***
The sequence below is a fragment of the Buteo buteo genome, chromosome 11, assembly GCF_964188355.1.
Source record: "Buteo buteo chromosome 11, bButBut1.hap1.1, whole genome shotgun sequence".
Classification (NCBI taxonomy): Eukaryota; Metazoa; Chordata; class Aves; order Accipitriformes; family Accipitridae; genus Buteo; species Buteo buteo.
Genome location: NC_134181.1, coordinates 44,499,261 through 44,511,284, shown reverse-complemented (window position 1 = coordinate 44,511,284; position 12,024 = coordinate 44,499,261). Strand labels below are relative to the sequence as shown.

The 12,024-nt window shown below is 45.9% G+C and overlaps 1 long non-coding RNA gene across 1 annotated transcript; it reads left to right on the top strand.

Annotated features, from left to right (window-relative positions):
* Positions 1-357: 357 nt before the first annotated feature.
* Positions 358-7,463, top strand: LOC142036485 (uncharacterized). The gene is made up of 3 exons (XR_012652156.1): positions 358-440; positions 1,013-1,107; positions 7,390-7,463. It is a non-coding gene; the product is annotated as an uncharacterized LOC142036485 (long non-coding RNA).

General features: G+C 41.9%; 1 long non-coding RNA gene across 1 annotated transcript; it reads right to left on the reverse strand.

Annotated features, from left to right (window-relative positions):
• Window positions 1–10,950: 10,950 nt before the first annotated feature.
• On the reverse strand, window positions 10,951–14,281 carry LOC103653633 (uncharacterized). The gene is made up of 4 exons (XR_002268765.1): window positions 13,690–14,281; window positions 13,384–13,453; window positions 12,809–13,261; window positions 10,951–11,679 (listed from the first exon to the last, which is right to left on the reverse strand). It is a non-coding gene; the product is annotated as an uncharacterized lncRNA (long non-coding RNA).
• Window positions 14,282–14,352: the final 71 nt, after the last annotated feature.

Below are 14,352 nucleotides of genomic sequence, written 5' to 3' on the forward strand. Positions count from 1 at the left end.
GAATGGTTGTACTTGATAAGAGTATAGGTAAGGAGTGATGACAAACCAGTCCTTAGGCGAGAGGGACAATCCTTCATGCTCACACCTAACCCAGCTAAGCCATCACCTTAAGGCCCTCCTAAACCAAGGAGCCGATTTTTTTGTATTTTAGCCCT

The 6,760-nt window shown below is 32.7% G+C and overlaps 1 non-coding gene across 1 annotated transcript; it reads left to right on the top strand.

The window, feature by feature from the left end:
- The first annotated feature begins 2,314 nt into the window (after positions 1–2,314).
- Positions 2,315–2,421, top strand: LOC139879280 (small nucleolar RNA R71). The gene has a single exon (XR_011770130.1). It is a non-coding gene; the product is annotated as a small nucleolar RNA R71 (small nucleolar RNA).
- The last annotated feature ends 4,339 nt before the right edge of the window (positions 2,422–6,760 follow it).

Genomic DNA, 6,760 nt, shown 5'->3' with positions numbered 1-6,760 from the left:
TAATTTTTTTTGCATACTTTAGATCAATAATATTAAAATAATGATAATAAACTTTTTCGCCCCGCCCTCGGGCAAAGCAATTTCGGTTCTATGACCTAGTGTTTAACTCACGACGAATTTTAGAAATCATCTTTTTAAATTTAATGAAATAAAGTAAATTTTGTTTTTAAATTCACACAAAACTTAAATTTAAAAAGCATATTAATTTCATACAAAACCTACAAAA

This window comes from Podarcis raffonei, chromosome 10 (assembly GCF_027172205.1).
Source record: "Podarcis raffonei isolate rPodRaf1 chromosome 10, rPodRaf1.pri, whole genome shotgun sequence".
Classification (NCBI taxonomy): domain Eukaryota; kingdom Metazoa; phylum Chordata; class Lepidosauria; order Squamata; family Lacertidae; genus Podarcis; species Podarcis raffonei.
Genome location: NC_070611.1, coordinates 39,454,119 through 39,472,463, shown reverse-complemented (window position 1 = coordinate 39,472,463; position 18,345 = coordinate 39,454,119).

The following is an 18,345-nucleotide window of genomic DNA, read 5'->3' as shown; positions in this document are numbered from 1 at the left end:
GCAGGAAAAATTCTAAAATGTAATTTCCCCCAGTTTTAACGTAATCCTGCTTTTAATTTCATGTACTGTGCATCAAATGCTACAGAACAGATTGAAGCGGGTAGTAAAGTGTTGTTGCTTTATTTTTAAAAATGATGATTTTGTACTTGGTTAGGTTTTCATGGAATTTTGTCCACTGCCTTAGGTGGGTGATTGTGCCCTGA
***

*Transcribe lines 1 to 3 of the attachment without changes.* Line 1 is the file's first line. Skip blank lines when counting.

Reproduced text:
The sequence below is a fragment of the Buteo buteo genome, chromosome 11, assembly GCF_964188355.1.
Source record: "Buteo buteo chromosome 11, bButBut1.hap1.1, whole genome shotgun sequence".
Classification (NCBI taxonomy): Eukaryota; Metazoa; Chordata; class Aves; order Accipitriformes; family Accipitridae; genus Buteo; species Buteo buteo.